Precision casting is a specialized casting technique used to cast complicated shapes and objects where the margin of error is almost nil. The most common method of precision casting is called Investment or Lost Wax Casting. This method is used to cast shapes that would be impossible to achieve using the conventional die-casting.
Although traditionally used to cast small objects, Precision Investment Casting has produced huge objects like an aircraft door in the past. Over the years Investment Casting has found its use in almost every industry with engineering needs ranging from aeronautics, heavy machinery, railways to medicine.
In the medical industry, apart from producing complex surgical instruments, one of the main uses of Investment Casting is producing prosthetic ball and socket joints. These joints have almost no margin for error and require very smooth finishing. In the hip replacement surgery, the fractured hip is replaced by a prosthetic joint, which not only solves the problem, but also claims to last longer for old age patients.
NASA has repeatedly relied on this technique for small, vital parts required for the space missions. One such time was when it required a thin-walled aerospace battery with a very fine and complex inner chamber, Investment Casting was the only hope. Apart from this, many small valves that are used in a spacecraft engine for fuel injections can only be casted using this technique.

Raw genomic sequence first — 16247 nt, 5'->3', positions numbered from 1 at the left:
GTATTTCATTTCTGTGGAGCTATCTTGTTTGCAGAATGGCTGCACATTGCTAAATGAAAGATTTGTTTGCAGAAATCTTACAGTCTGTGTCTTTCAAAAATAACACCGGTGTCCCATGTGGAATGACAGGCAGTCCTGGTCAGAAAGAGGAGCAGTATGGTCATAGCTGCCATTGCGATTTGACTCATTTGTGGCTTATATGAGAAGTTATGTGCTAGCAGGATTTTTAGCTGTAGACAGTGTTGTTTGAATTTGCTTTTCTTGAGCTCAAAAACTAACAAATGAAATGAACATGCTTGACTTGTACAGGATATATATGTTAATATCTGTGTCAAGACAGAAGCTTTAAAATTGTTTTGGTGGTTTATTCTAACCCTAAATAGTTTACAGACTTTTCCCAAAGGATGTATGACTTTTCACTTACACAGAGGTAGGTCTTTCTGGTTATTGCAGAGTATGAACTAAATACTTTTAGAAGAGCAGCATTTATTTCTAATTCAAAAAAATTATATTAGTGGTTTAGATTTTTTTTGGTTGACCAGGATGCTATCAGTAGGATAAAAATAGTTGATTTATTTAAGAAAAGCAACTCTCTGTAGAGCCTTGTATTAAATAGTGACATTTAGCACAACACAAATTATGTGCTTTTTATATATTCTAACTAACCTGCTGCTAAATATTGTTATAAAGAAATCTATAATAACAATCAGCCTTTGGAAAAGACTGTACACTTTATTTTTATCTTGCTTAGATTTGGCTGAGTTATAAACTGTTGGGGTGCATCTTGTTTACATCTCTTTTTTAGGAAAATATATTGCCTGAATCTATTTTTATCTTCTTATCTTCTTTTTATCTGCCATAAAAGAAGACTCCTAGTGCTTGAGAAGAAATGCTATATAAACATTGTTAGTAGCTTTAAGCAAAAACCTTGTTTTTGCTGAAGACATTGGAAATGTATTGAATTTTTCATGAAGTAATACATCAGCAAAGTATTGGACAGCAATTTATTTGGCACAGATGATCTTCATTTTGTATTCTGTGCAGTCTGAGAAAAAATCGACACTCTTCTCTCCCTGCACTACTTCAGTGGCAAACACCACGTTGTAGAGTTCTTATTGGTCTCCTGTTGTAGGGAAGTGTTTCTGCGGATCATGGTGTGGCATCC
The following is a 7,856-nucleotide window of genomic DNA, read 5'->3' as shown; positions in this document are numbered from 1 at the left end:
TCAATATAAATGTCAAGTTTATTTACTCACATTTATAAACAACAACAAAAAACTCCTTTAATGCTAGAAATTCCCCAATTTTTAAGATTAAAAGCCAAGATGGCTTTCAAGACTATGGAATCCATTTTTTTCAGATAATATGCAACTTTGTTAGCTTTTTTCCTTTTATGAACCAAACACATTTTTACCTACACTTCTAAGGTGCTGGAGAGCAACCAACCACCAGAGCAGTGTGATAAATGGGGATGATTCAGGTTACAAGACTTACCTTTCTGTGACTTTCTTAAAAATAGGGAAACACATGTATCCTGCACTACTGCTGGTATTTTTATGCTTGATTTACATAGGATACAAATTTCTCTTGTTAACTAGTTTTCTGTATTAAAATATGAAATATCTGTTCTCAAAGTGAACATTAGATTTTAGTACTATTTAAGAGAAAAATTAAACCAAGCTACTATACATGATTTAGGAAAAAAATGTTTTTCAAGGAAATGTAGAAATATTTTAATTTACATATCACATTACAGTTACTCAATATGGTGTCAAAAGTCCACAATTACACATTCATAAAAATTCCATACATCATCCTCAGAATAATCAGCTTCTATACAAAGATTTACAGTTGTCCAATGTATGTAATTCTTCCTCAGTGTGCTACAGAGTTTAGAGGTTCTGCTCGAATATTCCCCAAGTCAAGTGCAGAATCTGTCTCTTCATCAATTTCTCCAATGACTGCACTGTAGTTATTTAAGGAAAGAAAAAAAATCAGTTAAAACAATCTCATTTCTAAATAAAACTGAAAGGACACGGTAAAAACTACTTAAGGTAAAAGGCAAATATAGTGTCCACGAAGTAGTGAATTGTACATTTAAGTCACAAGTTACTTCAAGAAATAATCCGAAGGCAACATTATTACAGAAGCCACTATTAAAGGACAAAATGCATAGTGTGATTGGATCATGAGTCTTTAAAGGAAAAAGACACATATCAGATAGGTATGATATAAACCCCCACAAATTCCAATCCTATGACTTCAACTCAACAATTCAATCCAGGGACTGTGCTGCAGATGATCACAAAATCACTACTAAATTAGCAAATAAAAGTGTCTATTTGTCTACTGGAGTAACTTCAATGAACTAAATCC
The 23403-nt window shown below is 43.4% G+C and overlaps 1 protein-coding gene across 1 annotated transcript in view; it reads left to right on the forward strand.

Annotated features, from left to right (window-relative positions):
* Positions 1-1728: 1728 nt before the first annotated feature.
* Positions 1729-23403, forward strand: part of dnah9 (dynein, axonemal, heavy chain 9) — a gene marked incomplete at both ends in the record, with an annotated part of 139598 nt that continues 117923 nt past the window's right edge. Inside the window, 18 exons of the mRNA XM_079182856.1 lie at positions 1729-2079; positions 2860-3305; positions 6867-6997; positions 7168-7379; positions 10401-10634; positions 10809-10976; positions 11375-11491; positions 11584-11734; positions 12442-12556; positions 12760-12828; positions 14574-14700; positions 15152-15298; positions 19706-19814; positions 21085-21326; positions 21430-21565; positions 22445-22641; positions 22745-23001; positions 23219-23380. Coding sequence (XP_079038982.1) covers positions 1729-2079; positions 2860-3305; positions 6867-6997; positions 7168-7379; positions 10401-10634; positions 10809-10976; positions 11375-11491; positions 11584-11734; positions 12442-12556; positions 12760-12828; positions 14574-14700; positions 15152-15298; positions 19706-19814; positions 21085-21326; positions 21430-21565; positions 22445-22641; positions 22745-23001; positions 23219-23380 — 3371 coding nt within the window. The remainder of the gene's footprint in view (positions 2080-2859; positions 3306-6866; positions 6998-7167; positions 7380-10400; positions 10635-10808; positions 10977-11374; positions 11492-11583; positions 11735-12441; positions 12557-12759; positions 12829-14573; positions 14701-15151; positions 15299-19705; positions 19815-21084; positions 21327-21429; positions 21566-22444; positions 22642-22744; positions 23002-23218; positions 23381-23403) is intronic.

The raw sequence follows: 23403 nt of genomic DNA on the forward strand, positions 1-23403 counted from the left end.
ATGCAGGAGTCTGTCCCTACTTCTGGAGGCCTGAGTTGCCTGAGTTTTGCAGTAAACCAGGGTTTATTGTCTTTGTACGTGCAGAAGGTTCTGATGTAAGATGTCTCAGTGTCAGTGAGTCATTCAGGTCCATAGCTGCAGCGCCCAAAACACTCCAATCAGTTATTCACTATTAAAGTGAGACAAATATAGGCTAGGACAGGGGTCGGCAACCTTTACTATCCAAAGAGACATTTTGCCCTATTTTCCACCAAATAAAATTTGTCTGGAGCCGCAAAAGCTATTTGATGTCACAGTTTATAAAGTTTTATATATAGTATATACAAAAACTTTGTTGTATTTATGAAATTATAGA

The complex blade designs for turbines or cooling systems used by the Power and Energy Suppliers can easily be casted using this technique. Precision Investment Casting can produce conventional equiaxed, Single Crystal and Directionally Solidified blades. In the aviation industry, where thousands of lives depend on the precision and finishing of the parts also depends only on this method. Pistons, fuel control systems, valve caps and hinges used in airline seats. It provides the accurate control needed to fabricate the complex curved surface of the impeller pumps used in the aircrafts.
Sculptors often take help of this technique to cast small complex parts of a sculpture. Even for abstract artwork, for which it is impossible to find a regular cast part, Investment Casting comes to the rescue. Apart from this, small prototypes, which have to display the intricacies of a huge final product, are casted using this method.
Not only are the Investment casted parts accurate, but also have low production cost. Firearms repair technicians often use this technique to fabricate the small but vital parts of weapons, such as triggers, firearm receivers and arched magazine guides, as well as housings for riflescope prisms and hammers.
With lower costs of production, highest level of precision and ability to fabricate the most complex of designs most accurately, Precision Casting keeps finding its way into every walk of our lives making it safer and more reliable.
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Investment Casting Information
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